The total weight of bass caught on day one of the championship was 237 pounds, 4 ounces. The average weight of a weighed-in fish was about 1.7 pounds. All but one of the fish caught and weighed in were released alive.

Competition brewing

Catch weights may have taken a nosedive from those recorded during the last FLW tournament, but that has nothing to do with who will walk away from Shreveport with $260,000 for a first-place finish. Smaller and fewer fish do not mean there’s any lack of excitement on Cross Lake when it comes to gauging the competition, especially when considering the head-to-head bracket format of this championship.

For example, Jones and Powers held the top two weights until Hackney broke the mold with his massive stringer at the end of the day. Only one of these two pros will fish past Thursday, when the combined weights of days one and two will determine which angler in each bracket will advance to the semifinal bracket. Either one of these anglers could continue to fish ahead of the pack on Thursday, only to be cut from the field because they missed the mark in their own bracket.

Hot matchups to watch

The closest matchup going into day two will be that of Randy Blaukat of Lamar, Mo., and Mike Wurm of Hot Springs, Ark. These two fished the lower end of the catch-weight spectrum Wednesday with respective stringers weighing 2-7 and 2-6, a mere one-ounce difference. Due to the unique bracket-style competition, however, one of these two will advance to the semifinals after their two-day cumulative weights are compared at the end of day two.

Other notable matchups, with anglers in the same brackets having fished within one pound of each other, include Marty Stone of Linden, N.C., and Kevin VanDam of Kalamazoo, Mich., with a 2-ounce difference; Dale Teaney of Williamsburg, Ohio, and Gary Klein of Weathrford, Texas, separated by only 4 ounces; Alvin Shaw of State Road, N.C., and Clark Wendlandt of Cedar Park, Texas, separated by 5 ounces; and Jones and Powers, with a 12-ounce difference.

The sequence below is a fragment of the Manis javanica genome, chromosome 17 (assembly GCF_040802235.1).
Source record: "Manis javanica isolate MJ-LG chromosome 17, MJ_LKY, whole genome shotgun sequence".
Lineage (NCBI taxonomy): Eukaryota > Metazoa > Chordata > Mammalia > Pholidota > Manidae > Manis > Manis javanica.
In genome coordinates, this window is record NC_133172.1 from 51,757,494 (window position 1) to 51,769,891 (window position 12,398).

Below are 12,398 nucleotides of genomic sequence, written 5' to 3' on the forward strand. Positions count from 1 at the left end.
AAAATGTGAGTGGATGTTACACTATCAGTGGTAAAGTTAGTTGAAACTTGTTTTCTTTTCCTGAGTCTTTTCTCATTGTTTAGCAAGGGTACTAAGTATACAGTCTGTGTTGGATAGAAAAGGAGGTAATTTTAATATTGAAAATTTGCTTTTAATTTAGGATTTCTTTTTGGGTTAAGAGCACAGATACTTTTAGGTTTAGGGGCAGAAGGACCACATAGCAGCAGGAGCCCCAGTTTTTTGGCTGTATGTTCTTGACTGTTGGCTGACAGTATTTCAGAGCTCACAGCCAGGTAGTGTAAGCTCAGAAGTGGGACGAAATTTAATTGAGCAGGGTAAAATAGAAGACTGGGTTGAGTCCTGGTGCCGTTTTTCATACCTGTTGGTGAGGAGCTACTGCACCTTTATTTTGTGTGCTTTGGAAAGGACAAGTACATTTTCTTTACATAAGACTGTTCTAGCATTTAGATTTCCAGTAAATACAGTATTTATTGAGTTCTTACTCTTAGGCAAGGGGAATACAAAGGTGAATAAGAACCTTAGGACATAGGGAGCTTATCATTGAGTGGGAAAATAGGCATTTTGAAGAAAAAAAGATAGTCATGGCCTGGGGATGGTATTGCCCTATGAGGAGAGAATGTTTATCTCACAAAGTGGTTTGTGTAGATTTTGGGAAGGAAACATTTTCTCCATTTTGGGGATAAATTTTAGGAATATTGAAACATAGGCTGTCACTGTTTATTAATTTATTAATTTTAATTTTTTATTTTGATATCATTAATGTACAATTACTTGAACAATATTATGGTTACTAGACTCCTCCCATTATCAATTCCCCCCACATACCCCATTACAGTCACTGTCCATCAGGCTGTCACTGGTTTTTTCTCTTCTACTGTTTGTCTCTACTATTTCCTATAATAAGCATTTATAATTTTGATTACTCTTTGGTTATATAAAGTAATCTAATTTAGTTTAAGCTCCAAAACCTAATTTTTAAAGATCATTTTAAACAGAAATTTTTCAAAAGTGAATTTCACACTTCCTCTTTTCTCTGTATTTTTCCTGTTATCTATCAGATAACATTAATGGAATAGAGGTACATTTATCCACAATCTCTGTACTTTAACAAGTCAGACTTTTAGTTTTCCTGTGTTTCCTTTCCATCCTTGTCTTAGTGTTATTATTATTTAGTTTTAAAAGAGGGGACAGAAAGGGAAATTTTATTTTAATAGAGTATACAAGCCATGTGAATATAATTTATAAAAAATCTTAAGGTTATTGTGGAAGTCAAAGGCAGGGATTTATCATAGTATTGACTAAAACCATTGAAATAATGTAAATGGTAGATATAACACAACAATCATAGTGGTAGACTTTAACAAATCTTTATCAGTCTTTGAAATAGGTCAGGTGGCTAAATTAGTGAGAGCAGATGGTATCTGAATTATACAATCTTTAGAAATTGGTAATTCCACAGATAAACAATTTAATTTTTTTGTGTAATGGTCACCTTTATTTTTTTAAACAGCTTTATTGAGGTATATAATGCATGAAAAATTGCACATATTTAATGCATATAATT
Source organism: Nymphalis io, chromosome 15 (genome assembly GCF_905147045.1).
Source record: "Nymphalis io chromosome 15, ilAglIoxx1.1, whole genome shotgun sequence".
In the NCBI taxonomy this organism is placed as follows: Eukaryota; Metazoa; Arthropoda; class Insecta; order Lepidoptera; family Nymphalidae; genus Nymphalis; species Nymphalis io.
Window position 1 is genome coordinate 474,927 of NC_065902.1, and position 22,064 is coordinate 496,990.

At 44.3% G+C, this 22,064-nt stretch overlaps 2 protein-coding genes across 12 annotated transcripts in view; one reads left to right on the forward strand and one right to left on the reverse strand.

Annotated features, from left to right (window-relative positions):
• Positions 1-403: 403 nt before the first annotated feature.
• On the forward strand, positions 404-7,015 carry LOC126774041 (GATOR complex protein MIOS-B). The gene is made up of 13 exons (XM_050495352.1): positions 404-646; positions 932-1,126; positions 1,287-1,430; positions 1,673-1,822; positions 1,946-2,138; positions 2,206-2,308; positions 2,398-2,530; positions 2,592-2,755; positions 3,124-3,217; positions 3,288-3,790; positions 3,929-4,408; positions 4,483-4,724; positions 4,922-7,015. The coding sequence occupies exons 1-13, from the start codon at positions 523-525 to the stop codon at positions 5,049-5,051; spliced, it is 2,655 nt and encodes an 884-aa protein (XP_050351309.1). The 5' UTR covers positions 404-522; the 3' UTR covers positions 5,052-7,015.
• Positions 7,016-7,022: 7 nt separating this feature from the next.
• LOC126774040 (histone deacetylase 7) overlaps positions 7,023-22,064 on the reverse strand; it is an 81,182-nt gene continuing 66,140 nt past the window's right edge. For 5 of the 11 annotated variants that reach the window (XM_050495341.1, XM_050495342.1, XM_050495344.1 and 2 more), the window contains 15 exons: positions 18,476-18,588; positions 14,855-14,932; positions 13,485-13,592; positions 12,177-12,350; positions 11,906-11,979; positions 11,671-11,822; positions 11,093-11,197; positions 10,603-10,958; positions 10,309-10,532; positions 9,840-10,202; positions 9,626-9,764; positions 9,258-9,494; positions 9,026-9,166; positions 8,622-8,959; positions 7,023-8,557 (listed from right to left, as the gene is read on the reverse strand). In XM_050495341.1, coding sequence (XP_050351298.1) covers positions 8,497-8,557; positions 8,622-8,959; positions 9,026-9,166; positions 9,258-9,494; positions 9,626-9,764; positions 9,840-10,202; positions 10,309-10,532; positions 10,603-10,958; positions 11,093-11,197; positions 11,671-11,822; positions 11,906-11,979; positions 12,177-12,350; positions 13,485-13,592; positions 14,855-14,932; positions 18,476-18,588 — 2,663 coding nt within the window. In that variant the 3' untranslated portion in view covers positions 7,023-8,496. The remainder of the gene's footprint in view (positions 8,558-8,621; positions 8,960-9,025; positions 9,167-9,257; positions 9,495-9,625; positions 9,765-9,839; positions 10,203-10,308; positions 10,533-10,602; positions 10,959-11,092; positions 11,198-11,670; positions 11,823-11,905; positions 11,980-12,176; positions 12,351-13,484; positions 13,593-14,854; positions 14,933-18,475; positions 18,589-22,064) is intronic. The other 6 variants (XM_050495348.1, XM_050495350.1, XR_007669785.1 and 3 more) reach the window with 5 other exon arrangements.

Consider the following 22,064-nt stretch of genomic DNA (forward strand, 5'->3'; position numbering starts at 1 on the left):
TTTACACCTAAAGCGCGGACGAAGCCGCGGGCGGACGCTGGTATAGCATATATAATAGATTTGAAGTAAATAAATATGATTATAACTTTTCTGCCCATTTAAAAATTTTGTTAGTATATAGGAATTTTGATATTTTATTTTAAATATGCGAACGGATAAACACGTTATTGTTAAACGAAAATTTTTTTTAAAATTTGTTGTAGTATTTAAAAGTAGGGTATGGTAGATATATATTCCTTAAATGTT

The general gives perspective

Larry “The General” Nixon of Bee Branch, Ark., summed up day one of Wal-Mart FLW Tour action on Cross Lake when he said, in essence, that the number and size of fish are relatively unimportant. What each pro angler must do, he said, is beat the man in his bracket to survive and maintain a shot at the first-place prize of $260,000.

“It all boils down to who gets bumped on Friday. … I’m just going to try to catch me a limit of fish tomorrow,” said Nixon, adding that he would reserve judgment on the new bracket-style championship format until after the final fish has been weighed Saturday.

As far as the fishing on Cross Lake, Nixon – like many of the anglers who walked across the weigh-in stage outside Wal-Mart Wednesday – said it is not too shabby. The problem is not whether an angler can catch fish, it’s whether he can find fish outside the slot – preferably on the higher end of the scale, he said.

Nixon said: “I thought the catch was really pretty good for a slot lake. I don’t know what everybody’s complaining about.

“Yeah, you throw back a lot of fish you’d really like to bring to weigh-in, but everybody’s got the same problem.”

Related links:
Hackney hauls in lead at 2002 FLW Championship
FLW Championship bracket
Results of day-one pairings
Day-two pairings
Press releases